Trust me when I say that it was extremely difficult for me not to kick off this blog entry by titling it, “Fuck you, Charlamagne!” and then proceeding to write “Fuck you! Fuck you! Pause that, nigga!” over and over again.
I don’t really have any general issues with Charlamagne. He’s funny on occasion and he was a good sidekick for Wendy Williams back when she wasn’t the belle of the ball for a growing number of mid-western suburban housewives.
Still, it’s these sort of homophobic tirades that grate my nerves. Just yesterday I was explaining to a friend why a number of closeted men remain such despite her assertions that in larger cities like New York and Los Angeles you’re purportedly free to be. I mentioned how that’s not always the case, especially for black men who were taught to adhere to the hypermasculinity forced upon the bulk of us.
I mean, I poked fun at Diddy-Dirty Money, too, asking a week ago if they’re basically Kima, Keisha, and Pam. But, I don’t think any of the music on there sounds like it was created with glitter, disco balls, tons of lube or whatever other gay stereotype you have in mind.
I can understand why some people aren’t up for listening to a Diddy and the Diddetts album. I thought a few songs were okay here and there, but I didn’t take them seriously mainly because of Diddy Puff. I’ve had a change of heart, though, after actually taking the time to listen to the album. It is surprisingly good despite the fact that Puff Puff Diddy raps like a failing ESL student. Yes, at some points his rhymes are cringe worthy — more times than they are actually decent. Either way, the album is still pretty good. Good enough for me to purchase it.
P. Puffy’s aim on this project was to obviously try and duplicate the type of emotions Kanye West conveyed on 808s & Heartbreak. Naturally, that draws the ire of some older rap fans who feel like anything perceived as “soft” automatically means it’s not music for them. No, it’s music for the vagina owners and those who allegedly yearn for similar crotches (you know, gay people).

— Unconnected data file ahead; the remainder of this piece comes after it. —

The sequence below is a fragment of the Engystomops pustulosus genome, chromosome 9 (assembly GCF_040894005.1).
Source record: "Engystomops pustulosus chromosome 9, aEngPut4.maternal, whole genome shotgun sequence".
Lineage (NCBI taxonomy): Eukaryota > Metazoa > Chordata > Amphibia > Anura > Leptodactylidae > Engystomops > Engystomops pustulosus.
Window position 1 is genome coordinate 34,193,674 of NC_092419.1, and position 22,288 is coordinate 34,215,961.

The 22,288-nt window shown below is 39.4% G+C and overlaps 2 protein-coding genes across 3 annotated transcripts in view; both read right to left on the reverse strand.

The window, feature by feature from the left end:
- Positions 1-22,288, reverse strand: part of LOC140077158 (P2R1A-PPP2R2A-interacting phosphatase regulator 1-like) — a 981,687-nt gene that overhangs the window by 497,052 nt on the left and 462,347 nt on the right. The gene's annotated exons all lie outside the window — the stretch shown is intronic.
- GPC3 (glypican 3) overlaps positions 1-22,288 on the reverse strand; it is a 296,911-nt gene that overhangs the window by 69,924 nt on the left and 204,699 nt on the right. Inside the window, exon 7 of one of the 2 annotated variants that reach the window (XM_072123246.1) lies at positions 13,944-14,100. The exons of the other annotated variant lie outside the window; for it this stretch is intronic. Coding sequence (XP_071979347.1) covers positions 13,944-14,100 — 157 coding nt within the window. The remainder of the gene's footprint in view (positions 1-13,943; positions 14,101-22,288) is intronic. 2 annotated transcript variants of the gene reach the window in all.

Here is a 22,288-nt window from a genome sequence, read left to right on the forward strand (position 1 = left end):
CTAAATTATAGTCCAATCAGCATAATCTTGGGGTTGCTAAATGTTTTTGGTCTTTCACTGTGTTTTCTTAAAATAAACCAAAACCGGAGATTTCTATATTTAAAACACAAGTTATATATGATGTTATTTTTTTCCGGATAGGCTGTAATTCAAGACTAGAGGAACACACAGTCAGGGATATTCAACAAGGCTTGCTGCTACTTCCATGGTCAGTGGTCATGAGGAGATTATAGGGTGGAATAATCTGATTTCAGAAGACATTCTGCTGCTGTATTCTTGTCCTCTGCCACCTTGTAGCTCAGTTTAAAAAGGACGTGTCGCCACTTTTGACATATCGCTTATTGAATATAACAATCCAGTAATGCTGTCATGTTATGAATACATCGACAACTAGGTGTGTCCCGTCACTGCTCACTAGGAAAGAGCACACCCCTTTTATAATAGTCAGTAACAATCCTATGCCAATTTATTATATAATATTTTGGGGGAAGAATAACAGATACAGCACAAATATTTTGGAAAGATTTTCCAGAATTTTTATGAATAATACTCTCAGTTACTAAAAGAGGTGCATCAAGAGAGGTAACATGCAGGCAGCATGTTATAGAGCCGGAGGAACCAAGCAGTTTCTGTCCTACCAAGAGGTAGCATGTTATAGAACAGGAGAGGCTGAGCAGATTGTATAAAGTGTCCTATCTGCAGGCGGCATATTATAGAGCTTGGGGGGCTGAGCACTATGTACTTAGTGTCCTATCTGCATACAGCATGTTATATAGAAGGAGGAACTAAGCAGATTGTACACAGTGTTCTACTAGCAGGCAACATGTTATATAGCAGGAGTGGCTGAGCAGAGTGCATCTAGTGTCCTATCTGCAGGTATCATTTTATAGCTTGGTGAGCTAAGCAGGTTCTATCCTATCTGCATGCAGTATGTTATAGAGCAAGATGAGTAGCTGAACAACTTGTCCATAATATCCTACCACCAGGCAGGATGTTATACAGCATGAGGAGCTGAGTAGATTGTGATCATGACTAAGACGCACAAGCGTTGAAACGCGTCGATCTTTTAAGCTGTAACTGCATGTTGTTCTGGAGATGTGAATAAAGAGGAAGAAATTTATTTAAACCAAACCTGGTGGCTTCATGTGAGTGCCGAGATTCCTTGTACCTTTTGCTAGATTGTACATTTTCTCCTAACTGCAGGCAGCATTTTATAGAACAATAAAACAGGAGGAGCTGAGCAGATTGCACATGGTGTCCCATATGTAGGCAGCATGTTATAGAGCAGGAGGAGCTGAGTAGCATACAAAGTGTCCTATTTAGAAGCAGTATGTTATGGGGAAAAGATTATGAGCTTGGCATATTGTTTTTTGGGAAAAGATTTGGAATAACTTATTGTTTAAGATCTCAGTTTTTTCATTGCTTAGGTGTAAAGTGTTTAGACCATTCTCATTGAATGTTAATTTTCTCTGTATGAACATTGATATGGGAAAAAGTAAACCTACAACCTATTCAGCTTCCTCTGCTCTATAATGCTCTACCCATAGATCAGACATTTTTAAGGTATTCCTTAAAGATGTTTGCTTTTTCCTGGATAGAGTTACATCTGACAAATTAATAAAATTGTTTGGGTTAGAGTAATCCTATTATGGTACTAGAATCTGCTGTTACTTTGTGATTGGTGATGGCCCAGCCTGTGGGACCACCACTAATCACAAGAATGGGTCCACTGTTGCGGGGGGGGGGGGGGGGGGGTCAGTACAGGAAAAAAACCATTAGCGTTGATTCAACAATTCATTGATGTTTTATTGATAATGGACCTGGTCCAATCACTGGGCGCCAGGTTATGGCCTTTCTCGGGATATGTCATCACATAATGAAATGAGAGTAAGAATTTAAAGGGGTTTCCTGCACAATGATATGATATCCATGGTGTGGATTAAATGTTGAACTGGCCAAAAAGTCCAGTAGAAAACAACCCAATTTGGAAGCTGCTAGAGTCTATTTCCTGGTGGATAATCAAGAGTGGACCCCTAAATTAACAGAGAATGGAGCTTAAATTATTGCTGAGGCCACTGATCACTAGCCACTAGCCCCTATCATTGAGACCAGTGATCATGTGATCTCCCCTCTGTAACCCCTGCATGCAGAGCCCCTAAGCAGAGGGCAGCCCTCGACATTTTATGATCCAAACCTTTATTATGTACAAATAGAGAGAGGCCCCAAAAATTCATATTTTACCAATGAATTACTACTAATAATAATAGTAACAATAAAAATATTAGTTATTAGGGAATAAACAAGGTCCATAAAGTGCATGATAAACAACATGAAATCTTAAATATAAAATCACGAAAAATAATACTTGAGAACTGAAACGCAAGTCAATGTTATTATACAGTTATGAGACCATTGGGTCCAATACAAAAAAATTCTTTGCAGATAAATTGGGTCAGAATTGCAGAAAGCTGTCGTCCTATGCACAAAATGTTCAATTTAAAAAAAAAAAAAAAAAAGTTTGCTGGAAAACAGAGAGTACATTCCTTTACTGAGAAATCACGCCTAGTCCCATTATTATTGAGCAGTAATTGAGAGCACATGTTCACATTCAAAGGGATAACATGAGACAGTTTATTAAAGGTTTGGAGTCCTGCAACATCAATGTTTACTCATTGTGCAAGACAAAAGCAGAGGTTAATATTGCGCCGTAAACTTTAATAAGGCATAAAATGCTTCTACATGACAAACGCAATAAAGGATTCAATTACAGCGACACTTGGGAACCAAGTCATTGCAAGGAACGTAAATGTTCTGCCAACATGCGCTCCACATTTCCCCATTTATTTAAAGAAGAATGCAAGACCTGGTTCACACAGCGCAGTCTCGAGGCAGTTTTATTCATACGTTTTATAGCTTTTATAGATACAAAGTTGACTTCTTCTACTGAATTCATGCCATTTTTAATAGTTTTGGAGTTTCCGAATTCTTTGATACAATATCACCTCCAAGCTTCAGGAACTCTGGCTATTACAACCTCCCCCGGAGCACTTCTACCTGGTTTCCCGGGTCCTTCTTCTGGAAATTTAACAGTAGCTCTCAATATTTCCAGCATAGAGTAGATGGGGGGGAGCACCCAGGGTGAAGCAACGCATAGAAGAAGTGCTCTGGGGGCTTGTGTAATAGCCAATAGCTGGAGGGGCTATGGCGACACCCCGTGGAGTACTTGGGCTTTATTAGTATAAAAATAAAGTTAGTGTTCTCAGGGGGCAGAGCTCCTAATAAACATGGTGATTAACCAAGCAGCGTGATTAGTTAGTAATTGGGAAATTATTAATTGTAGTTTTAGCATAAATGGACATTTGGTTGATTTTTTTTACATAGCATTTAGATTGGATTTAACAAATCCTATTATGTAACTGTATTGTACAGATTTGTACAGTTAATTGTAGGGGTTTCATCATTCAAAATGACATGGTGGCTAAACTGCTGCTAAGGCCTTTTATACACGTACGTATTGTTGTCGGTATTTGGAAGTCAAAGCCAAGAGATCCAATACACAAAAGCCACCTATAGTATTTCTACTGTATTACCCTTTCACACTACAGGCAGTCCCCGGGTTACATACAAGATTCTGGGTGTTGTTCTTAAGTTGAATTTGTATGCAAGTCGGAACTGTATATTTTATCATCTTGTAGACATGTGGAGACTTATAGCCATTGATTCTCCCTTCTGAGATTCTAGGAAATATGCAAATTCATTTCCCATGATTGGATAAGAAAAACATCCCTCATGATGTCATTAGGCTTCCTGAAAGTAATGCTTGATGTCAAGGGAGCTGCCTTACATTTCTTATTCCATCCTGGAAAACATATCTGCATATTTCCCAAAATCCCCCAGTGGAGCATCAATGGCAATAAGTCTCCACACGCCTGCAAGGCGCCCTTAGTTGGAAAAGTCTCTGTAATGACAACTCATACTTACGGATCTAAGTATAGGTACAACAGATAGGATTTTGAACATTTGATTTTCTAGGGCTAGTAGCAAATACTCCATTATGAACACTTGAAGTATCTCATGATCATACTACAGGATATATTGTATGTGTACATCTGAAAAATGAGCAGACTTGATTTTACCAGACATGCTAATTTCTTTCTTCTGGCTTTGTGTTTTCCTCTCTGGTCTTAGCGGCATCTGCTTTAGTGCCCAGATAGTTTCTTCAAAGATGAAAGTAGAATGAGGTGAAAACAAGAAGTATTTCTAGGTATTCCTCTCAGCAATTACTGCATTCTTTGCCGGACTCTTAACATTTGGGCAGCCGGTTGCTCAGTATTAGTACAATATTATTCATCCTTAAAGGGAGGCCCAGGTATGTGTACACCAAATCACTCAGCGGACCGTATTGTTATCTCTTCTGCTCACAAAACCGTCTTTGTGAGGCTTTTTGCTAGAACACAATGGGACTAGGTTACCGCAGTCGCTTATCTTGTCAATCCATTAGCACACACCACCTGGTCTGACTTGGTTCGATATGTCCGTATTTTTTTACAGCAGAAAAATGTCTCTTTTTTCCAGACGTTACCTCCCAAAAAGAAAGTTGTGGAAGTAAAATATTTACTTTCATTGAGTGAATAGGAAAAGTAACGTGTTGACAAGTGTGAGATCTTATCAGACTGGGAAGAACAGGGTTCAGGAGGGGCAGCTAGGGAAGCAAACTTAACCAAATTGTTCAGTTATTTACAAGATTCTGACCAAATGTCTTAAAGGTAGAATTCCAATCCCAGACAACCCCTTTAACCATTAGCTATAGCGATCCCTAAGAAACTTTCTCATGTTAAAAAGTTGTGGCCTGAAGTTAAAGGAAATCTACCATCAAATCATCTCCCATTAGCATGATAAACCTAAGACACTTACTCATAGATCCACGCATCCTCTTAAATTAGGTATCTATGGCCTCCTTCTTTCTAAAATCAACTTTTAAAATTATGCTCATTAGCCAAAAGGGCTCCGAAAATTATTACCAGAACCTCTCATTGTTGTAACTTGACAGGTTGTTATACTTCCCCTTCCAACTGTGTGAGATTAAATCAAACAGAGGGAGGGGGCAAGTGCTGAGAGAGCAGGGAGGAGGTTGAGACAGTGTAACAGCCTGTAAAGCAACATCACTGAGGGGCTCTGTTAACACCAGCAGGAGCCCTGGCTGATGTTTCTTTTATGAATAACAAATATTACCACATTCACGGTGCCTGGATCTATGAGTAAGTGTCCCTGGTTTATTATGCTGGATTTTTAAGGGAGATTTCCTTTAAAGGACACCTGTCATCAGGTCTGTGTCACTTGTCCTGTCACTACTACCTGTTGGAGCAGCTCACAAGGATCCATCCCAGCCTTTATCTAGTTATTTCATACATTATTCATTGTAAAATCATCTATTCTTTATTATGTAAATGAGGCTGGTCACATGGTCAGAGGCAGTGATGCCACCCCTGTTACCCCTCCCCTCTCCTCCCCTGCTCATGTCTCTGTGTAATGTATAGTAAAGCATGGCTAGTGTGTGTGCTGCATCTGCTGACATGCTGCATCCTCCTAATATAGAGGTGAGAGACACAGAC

Not to mention, this clip reminds me of I tell people who bother to ask me about it how I am met with some level of homophobia every single day. Literally.
I may share Antoine Dodson’s preference, but I don’t have the desire to be on the cover of a Just For Me box like him. And even if I did, what does that have to do with the next man – a heterosexual one – who might enjoy the album? Why are we the only ones who can fuck with it? Oh wait, and didn’t you say that was a good thing recently, Charlamagne?
Less than a month ago, Charlamagne tweeted this:
Fuck what you homophobics say you ain’t popping until you got a gay fan base. You not winning until the kids is living for you.
So which is it? Is support from a gay fan base to be celebrated or mocked? Unless it’s ridiculously over the top music about being bottomed, can straight men not like some of the same music as their gay cousins? His assertions are extremely limiting to audiences and such a disservice to Charlamagne’s own better senses.
Isn’t it ironic that a man with a lisp bitching about another man canceling an interview at the last minute falls victim to his own silly stereotypes anyway?
Don’t even bother answering. I think I’ll just stick with my initial thoughts.